Archive for the 'College of Education' Category



Dr. Melchert Publishes New Book

melchert-tim-2020In April, Dr. Timothy Melchert published Foundations of Health Service Psychology; An Evidence-Based Biopsychosocial Approach. This volume is a thoroughly revised and updated second edition of his first book. It describes a contemporary science-based approach to the clinical practice of psychology. The scientific understanding of human psychology has advanced dramatically in the last 25 years, and Melchert’s books have focused on the implications of those advances for understanding human nature in general and the process of psychotherapy and behavior change specifically.

For many people, there is no more interesting topic to contemplate than the nature of human nature. We tend to be fascinated with the amazing abilities, soaring intellect, and creativity of the human mind. Some of our personal experiences, with others or when alone, can bring great contentment, joy, and sometimes even exhilaration. But people are also capable of very hurtful and even depraved behavior, and the psychological suffering caused by mental health problems and disorders can be unbearable.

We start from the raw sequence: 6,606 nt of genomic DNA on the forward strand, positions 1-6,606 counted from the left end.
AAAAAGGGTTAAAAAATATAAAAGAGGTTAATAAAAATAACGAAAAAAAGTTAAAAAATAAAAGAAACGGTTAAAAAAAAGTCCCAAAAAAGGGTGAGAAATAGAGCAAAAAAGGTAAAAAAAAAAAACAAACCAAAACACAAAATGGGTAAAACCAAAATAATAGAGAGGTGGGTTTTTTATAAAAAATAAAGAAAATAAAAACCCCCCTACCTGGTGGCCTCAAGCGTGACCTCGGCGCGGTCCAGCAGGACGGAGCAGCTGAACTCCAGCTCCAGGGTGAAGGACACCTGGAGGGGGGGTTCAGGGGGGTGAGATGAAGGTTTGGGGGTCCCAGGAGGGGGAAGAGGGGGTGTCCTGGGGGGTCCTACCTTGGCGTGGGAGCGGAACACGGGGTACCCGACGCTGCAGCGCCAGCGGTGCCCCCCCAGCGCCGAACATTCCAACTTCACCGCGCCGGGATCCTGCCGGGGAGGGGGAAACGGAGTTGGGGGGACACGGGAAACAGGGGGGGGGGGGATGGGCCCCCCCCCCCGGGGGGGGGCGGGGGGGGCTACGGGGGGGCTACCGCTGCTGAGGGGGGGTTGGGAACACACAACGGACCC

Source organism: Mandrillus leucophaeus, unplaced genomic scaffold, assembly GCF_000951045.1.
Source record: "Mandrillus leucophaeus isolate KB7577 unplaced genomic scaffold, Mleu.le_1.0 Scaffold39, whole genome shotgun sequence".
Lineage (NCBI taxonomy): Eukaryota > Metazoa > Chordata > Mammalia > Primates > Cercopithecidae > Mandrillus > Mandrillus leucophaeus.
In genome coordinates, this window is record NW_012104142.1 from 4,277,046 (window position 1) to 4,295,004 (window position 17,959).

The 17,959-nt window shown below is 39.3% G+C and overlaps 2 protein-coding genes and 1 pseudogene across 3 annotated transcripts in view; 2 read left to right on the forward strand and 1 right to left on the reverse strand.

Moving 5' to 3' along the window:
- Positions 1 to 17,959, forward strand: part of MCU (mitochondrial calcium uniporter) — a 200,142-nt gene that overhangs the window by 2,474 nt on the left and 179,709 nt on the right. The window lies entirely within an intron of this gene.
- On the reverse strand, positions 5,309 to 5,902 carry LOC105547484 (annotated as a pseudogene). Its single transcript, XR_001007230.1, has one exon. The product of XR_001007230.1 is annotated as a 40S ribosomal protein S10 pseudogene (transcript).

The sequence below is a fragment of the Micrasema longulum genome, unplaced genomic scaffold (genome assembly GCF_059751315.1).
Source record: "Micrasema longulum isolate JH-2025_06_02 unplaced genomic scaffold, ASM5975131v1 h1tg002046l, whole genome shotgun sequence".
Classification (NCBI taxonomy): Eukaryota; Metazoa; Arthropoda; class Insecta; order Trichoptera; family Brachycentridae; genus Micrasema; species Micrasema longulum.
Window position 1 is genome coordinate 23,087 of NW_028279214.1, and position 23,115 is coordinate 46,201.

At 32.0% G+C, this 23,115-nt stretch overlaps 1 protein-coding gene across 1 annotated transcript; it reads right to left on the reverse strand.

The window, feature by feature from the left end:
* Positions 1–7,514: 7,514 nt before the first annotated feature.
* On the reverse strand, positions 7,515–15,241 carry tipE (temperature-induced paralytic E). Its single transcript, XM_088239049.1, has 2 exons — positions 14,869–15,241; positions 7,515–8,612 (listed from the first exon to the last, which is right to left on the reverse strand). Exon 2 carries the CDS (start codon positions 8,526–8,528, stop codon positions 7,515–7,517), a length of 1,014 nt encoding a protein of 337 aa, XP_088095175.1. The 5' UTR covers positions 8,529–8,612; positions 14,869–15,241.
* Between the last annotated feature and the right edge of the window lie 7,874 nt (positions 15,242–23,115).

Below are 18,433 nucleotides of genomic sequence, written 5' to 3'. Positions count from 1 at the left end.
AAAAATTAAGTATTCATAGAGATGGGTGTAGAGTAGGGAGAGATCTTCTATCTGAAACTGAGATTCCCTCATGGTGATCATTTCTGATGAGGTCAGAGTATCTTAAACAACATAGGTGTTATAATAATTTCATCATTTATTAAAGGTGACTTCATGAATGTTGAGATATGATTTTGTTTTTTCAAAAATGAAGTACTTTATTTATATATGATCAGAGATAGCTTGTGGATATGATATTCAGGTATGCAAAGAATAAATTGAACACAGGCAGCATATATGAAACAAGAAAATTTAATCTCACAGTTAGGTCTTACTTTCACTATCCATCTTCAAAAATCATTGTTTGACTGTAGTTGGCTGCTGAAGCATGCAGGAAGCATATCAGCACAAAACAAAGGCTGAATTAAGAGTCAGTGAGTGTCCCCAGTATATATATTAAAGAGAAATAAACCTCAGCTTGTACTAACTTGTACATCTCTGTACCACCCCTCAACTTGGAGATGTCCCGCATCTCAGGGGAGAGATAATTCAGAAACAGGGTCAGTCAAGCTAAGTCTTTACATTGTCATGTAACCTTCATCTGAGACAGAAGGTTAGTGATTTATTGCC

Melchert notes that until recently, the extremely complicated nature of human psychology was not well understood from a scientific standpoint. Psychologists and other behavioral scientists lacked comprehensive, empirically-validated explanations for the tremendous variability in human behavior, the unconscious nature of most mental activity, or why we can be the nicest of creatures but also the nastiest. The primary reason we lacked those explanations was simply the tremendous complexity of the human mind and brain. Indeed, the human mind and brain are widely regarded to be the most complicated system known to exist in the universe. But major scientific progress has been made in recent decades. Though we are still early in understanding many of the details involved, the neural and behavioral sciences are steadily uncovering the way the mind and brain actually work.